The White House Just Pulled Its Nominee to Fill the Still-Vacant Job of Federal Procurement Chief
The Office of Federal Procurement Policy has not had a confirmed leader since the Trump administration, despite the Biden administration's goals to use procurement to advance equity and curb climate change.
The White House has pulled its nominee to lead the federal procurement office.
“The nominee chose to forgo the confirmation process to pursue other opportunities,” a White House official told Government Executive on Wednesday after the news late Tuesday afternoon about the withdrawal of Biniam Gebre, a former senior managing director at Accenture Federal Services and former Housing and Urban Development Department official. “The administration will consider other nominees for this position.”
In August President Biden nominated Gebre, who was then still at Accenture, to lead the Office of Federal Procurement Policy, which is within the Office of Management and Budget. Gebre was scheduled to testify before the Senate Homeland Security and Governmental Affairs Committee on May 19 on his nomination, but that was postponed. However, his prepared statement was still posted.
A person familiar with the situation told Government Executive that Gebre withdrew because he decided he wanted more time with his children, which was a decision not made out of frustration for the time the confirmation process was taking.
According to his LinkedIn, Gebre was at Accenture from June 2017 to March of this year. He was previously a partner at Oliver Wyman, a management consulting firm, and was acting commissioner of the Federal Housing Administration within the Housing and Urban Development Department during the Obama administration.
Michael Wooten, a Trump nominee who was confirmed in August 2019, is the most recently confirmed OFPP administrator. Government Executive spoke with several procurement experts about the implications of not having a confirmed leader at the office now.
Rob Burton, partner with Crowell & Moring and former deputy administrator and acting administrator of the Office of Federal Procurement Policy, said he was “surprised at the withdrawal of the nomination because the Biden administration is using procurement process probably more so than the Trump and Obama administrations” in order to “implement a lot of its high-profile policy initiatives in the economic and social areas.” However, Burton said he thinks it's a “testament” to the effectiveness and quality of the career acquisition professionals in the office that work can move forward without a permanent leader, as he knows from his own experience there.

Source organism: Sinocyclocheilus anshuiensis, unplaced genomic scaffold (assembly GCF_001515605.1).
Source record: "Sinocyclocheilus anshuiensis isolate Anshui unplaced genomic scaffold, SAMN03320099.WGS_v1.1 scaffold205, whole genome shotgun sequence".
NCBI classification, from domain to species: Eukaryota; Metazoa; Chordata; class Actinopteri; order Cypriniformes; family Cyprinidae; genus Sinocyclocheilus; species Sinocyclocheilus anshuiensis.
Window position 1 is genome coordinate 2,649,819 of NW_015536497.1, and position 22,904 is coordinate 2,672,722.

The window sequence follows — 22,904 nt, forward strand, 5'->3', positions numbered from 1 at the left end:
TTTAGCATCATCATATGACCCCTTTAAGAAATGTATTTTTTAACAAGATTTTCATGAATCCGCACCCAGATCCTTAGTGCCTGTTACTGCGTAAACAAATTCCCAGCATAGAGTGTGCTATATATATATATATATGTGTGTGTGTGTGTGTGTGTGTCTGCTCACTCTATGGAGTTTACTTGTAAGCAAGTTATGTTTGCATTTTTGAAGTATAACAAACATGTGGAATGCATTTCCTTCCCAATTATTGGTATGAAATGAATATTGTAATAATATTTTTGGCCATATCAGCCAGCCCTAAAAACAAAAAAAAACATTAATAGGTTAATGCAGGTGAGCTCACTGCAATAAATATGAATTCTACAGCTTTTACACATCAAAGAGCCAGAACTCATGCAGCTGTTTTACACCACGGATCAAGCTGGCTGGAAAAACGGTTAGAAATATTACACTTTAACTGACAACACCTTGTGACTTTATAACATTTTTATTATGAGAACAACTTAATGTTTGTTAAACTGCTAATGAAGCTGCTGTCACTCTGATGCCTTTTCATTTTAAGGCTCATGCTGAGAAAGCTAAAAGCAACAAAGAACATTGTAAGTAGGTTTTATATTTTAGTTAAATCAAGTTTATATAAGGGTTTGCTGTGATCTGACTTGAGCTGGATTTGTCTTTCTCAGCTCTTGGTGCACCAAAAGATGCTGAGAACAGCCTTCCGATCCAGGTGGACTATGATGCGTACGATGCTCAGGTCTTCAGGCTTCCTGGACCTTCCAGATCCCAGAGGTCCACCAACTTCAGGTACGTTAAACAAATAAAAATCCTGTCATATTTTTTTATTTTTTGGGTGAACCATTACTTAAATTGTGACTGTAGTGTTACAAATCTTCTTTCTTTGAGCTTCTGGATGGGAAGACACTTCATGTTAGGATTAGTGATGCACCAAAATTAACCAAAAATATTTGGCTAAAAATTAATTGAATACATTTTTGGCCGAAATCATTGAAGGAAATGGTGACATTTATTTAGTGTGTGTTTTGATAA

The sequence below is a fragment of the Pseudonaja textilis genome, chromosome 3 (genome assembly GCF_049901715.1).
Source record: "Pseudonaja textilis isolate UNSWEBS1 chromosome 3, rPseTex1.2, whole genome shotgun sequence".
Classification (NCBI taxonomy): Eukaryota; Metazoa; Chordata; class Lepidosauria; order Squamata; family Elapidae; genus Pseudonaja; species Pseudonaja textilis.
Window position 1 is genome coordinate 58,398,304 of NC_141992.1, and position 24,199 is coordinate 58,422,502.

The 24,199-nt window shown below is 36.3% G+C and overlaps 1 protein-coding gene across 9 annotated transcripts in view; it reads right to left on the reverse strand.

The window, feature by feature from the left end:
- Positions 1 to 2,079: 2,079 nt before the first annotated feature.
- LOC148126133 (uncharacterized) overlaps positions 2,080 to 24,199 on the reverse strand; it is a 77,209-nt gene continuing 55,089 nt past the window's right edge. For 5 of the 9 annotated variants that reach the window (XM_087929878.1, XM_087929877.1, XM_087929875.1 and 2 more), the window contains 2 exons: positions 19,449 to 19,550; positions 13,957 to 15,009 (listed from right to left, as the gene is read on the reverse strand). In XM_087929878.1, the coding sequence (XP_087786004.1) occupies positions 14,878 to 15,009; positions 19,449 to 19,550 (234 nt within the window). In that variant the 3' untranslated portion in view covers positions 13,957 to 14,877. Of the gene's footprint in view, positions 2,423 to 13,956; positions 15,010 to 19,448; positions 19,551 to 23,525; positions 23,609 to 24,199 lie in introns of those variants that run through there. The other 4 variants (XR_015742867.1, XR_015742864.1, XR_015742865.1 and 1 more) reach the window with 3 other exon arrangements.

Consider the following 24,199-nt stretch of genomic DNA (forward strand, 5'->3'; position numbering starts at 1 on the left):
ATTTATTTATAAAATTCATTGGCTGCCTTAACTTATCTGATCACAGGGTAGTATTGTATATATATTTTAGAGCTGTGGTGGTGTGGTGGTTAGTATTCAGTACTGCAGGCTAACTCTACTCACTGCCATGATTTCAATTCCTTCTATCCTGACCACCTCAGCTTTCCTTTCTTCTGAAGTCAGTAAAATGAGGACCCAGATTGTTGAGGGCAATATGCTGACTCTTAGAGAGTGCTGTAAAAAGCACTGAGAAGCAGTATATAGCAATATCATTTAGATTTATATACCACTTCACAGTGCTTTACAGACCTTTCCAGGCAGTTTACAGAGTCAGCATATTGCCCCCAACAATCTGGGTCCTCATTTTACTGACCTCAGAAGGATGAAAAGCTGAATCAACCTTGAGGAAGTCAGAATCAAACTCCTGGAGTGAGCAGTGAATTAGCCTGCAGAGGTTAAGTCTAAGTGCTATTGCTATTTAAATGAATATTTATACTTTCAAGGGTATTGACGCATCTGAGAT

Stan Soloway, president and CEO of Celero Strategies LLC, who formerly served as president and CEO of the Professional Services Council, spoke very highly of Lesley Field, the acting administrator of the office, but said, “it’s very important to have confirmed political leadership to actually get stuff done; to get new stuff done,” such as carrying out the administration’s goals on diversity and equity and climate change. “Acquisition is absolutely core to the government’s operations and this position needs to be a serious senior leadership role and it's not always been treated as such.”
Steven Schooner, procurement law professor at The George Washington University who previously served as associate administrator for procurement law and legislation at the Office of Federal Procurement Policy, said, “Without empowered political leadership, OFPP and, more broadly, the acquisition community is easily ignored and sidelined, and, as a result, underperforms.”
The Biden administration can take “innumerable approaches” to filling the role of administrator “from reformer to caretaker to subject-matter expert to specific-policy advocate (or cheerleader) - and we've seen some version of all of them,” Schooner said. “Frankly, at this moment in time, I think the biggest squandered opportunity is not filling the position with a strong, outspoken advocate for sustainable procurement.”
NEXT STORY: DOE Shares the Playbook for Energy Emergencies